david pichaske | 3 poems

16 06 2008

Poetry Dispatch No. 241| June 15, 2008

Poems for the Father #5
David Pichaske
in celebrations of Father’s Day, June 15, 2008

On my small shelf of poetry books devoted entirely to “father” this one, THE FATHER POEMS by David Pichaske, is among my very favorites–a book I open throughout the year and discover yet something else I needed to know about fatherhood. It’s also a favorite because I pursued the possibility of this collection, having read only a few of the individual poems, and happily, proudly, finally published a limited edition in 2005. They deserve a wider, appreciative audience, simply because they are so damn good. They speak to our age, our time, the role of parents on our own families. In fifty-five pages, twenty-seven perfect poems, David Pichaske covers the entire spectrum of the father experience, with heart, humor, and head. I especially love the last poem included here, “Opinions and Facts”—where the poet brings in the Grandfather’s voice as well. Norbert Blei

Teach Your Children Well

“and feed them on your dreams”
—Crosby, Stills, Nash & Young

Can tell you only what I have come to know:
clean, black cut of new-paved road
(always north and always uphill)
flanked by yellow beans and khaki corn;
behind, hollow moon dragging her sullen face
toward dark tangle of the Yellow Medicine River
(cottonwood, deer, fox, and pheasant);
ahead, flame of northern lights, aurora borealis,
and, always, firm distance of the pole star.

The Raised Fist of the Father

“I am speaking of heights more than fathers,
though the two tend to go together.”
—David Allen Evans

We have seen him only in the briefest moments,
distanced, silhouetted against the setting sun.

His head is thrown back, his mouth open
in a cry of anger, pain, or exaltation,
his fist clenched in admonition, defiance, or joy.

His hair is full, the body without sex,
that of a Sioux warrior or the young Christ.
The clothing is indistinct, and
the voice too remote to be understood.

Perhaps it is the surprised cry of the soldier
felled by a sniper in Iraq or Vietnam.
Perhaps it is a cry of triumph,
at Marathon or after the last game of the World Series.
Perhaps it’s a warning: do not come where I am.

Sometimes we hear in it nothing more than a toast,
in French or Gaelic,
in a Montmartre cafe or a Dun Loaghaire pub.
Maybe this is Martin Luther
hammering his theses to a church door.

Perhaps this is Pete Townshend,
throwing the neck of a broken guitar to fans.
Perhaps this man is singing or dancing,
or possibly he is just sore at his kids.

Maybe he’s drunk or unsteady, or
has twisted his ankle and is falling backwards.
At this distance, who can tell?

Perhaps the fist is not a fist, but a waving hand;
perhaps the voice is not a cry, but a call.

Opinions and Facts

“We’re learning about opinions and facts.
This is very hard stuff.”

—Megan Pichaske

You’re darned tootin’.
Half the teachers at my school
wouldn’t know a hawk from a handsaw
whichever way the wind was blowing.
Feelings pass for ideas these days,
and ideology masquerades as truth.
Put that down for a fact.

Scientists usually get things right:
organic chemistry is not “how I feel.”
The speed of light is not “gender biased.”
The etiology of AIDS is not “homophobic.”
And the athletes—they understand:
You kick this ball into that net.
Throw the ball, hit the ball, catch the ball.
It wasn’t post-colonial racism blocked your spike,
Not the patriarchy blocked that free throw.
These are facts a smart girl knows.

Here’s a few others:
Megan Pichaske is the smartest kid
in the whole second grade.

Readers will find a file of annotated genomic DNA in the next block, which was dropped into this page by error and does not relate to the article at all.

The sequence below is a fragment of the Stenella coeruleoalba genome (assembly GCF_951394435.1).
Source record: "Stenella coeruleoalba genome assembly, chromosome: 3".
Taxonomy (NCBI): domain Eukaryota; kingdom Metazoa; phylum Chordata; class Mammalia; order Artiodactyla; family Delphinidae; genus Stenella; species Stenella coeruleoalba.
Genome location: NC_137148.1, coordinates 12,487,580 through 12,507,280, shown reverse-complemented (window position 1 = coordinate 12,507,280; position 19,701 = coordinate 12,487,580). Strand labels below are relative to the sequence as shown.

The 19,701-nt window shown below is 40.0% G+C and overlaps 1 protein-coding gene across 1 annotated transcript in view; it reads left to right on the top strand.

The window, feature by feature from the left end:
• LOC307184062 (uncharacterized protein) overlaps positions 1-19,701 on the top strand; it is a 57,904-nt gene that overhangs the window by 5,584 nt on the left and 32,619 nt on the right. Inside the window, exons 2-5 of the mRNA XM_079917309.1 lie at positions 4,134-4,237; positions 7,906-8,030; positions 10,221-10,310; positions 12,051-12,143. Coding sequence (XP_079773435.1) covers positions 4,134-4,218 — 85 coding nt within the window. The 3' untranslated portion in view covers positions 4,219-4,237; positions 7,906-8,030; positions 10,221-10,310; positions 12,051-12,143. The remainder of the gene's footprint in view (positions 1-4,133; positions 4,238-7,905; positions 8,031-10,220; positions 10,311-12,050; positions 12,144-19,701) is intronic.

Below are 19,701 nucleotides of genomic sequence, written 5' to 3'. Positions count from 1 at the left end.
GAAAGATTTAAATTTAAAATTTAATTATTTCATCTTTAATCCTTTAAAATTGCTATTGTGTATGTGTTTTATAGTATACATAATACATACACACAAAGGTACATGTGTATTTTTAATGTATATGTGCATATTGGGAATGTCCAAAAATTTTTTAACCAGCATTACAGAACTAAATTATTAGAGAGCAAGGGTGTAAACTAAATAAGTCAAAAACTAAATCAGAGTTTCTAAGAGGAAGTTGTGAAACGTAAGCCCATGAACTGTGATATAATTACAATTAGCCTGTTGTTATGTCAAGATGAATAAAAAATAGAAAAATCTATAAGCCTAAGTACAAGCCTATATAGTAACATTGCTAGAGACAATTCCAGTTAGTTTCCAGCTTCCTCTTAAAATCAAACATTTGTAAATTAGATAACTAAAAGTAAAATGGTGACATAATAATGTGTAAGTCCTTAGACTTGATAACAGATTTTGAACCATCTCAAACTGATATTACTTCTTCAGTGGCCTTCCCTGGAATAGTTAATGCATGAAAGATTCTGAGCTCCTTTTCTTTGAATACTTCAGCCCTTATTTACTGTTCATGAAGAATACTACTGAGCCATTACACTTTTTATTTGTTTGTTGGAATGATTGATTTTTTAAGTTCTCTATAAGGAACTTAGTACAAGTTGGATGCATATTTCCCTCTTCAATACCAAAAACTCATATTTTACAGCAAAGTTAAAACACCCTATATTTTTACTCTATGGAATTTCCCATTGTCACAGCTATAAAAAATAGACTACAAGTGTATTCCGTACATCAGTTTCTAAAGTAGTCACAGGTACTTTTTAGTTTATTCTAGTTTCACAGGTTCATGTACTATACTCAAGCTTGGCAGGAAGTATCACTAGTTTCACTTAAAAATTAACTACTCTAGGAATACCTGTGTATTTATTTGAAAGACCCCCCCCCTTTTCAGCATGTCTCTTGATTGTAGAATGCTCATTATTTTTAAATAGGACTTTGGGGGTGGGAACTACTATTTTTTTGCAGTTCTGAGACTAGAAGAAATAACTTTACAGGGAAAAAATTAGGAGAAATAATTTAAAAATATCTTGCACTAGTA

Matthew Pichaske rocks.
Addison Pichaske rules.
Your mommy and daddy love you.
God exists—without qualms.
You can’t argue with an ideologue,
because they’re not very smart.
Put these down as facts.
Your grandpa told you so.

from THE FATHER POEMS, David Pichaske, Cross+Roads Press, PO Box 33 Ellison Bay, WI 54210, $10





carl sandburg | father to son

9 06 2008

Poetry Dispatch No. 238 | June 9, 2008

Poems for the Father #2

in celebrations of Father’s Day, June 15, 2008

Father to Son by Carl Sandburg

A father sees a son nearing manhood.
What shall he tell that son?
‘Life is hard; be steel; be a rock.’
And this might stand him for the storms
and serve him for humdrum and monotony
and guide him amid sudden betrayals
and tighten him for slack moments.
‘Life is a soft loam; be gentle; go easy.’
And this too might serve him.
Brutes have been gentled where lashes failed.
The growth of a frail flower in a path up
has sometimes shattered and split a rock.
A tough will counts. So does desire.
So does a rich soft wanting.
Without rich wanting nothing arrives.
Tell him too much money has killed men
And left them dead years before burial:
The quest of lucre beyond a few easy needs
Has twisted good enough men
Sometimes into dry thwarted worms.
Tell him time as a stuff can be wasted.
Tell him to be a fool every so often
and to have no shame over having been a fool
yet learning something out of every folly
hoping to repeat none of the cheap follies
thus arriving at intimate understanding
of a world numbering many fools.
Tell him to be alone often and get at himself
and above all tell himself no lies about himself
whatever the white lies and protective fronts
he may use amongst other people.
Tell him solitude is creative if he is strong
and the final decisions are made in silent rooms.
Tell him to be different from other people
if it comes natural and easy being different.
Let him have lazy days seeking his deeper motives.
Let him seek deep for where he is a born natural.
Then he may understand Shakespeare
and the Wright brothers, Pasteur, Pavlov,
Michael Faraday and free imaginations
Bringing changes into a world resenting change.
He will be lonely enough
to have time for the work
he knows as his own.

From THE PEOPLE, YES by Carl Sandburg


Some
selected Carl Sandburg recordings and books:

abelinc4.jpgalways4.jpgcowboy4.jpgd43564.jpgflatro4.jpgfog4.jpgfs3094.jpggreat4.jpgnewsong4.jpgsings4.jpgspotli4.jpgtc20034.jpgsongbxx4.jpgsongb2a4.jpgdalessi4.jpg

strichblack.jpg

Carl August Sandburg (January 6, 1878 – July 22, 1967) was an American poet, historian, novelist, balladeer, and folklorist. He was born in Galesburg, Illinois of Swedish parents and died at his home, named Connemara, in Flat Rock, North Carolina.